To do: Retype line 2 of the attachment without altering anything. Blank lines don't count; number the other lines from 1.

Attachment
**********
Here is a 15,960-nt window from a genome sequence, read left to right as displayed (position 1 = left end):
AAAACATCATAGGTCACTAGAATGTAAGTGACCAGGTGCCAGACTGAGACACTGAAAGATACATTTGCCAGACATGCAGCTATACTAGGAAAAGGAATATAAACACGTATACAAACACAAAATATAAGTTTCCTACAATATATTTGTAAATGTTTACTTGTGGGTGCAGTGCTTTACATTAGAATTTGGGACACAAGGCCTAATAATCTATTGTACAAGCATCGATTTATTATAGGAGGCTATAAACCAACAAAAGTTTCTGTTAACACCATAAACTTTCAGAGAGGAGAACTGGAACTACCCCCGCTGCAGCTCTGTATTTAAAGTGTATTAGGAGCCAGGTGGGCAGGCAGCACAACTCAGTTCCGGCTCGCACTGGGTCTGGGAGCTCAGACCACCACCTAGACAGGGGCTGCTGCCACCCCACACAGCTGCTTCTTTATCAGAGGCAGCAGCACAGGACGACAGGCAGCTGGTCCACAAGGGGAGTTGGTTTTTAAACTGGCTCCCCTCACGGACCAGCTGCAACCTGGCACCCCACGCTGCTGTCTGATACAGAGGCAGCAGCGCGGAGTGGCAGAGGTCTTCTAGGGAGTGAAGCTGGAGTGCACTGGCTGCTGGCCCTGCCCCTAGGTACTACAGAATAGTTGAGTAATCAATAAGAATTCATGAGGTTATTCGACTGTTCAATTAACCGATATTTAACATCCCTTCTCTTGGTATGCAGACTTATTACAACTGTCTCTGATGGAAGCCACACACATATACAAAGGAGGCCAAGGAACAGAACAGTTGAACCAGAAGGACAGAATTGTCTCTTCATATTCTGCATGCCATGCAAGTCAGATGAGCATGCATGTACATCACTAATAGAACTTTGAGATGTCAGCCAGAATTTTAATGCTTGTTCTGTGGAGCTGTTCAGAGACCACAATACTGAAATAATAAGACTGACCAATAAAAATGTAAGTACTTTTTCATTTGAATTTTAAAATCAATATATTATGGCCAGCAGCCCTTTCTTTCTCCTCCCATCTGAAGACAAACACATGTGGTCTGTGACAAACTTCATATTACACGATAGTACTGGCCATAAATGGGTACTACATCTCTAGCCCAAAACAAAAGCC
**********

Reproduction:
AAAACATCATAGGTCACTAGAATGTAAGTGACCAGGTGCCAGACTGAGACACTGAAAGATACATTTGCCAGACATGCAGCTATACTAGGAAAAGGAATATAAACACGTATACAAACACAAAATATAAGTTTCCTACAATATATTTGTAAATGTTTACTTGTGGGTGCAGTGCTTTACATTAGAATTTGGGACACAAGGCCTAATAATCTATTGTACAAGCATCGATTTATTATAGGAGGCTATAAACCAACAAAAGTTTCTGTTAACACCATAAACTTTCAGAGAGGAGAACTGGAACTACCCCCGCTGCAGCTCTGTATTTAAAGTGTATTAGGAGCCAGGTGGGCAGGCAGCACAACTCAGTTCCGGCTCGCACTGGGTCTGGGAGCTCAGACCACCACCTAGACAGGGGCTGCTGCCACCCCACACAGCTGCTTCTTTATCAGAGGCAGCAGCACAGGACGACAGGCAGCTGGTCCACAAGGGGAGTTGGTTTTTAAACTGGCTCCCCTCACGGACCAGCTGCAACCTGGCACCCCACGCTGCTGTCTGATACAGAGGCAGCAGCGCGGAGTGGCAGAGGTCTTCTAGGGAGTGAAGCTGGAGTGCACTGGCTGCTGGCCCTGCCCCTAGGTACTACAGAATAGTTGAGTAATCAATAAGAATTCATGAGGTTATTCGACTGTTCAATTAACCGATATTTAACATCCCTTCTCTTGGTATGCAGACTTATTACAACTGTCTCTGATGGAAGCCACACACATATACAAAGGAGGCCAAGGAACAGAACAGTTGAACCAGAAGGACAGAATTGTCTCTTCATATTCTGCATGCCATGCAAGTCAGATGAGCATGCATGTACATCACTAATAGAACTTTGAGATGTCAGCCAGAATTTTAATGCTTGTTCTGTGGAGCTGTTCAGAGACCACAATACTGAAATAATAAGACTGACCAATAAAAATGTAAGTACTTTTTCATTTGAATTTTAAAATCAATATATTATGGCCAGCAGCCCTTTCTTTCTCCTCCCATCTGAAGACAAACACATGTGGTCTGTGACAAACTTCATATTACACGATAGTACTGGCCATAAATGGGTACTACATCTCTAGCCCAAAACAAAAGCC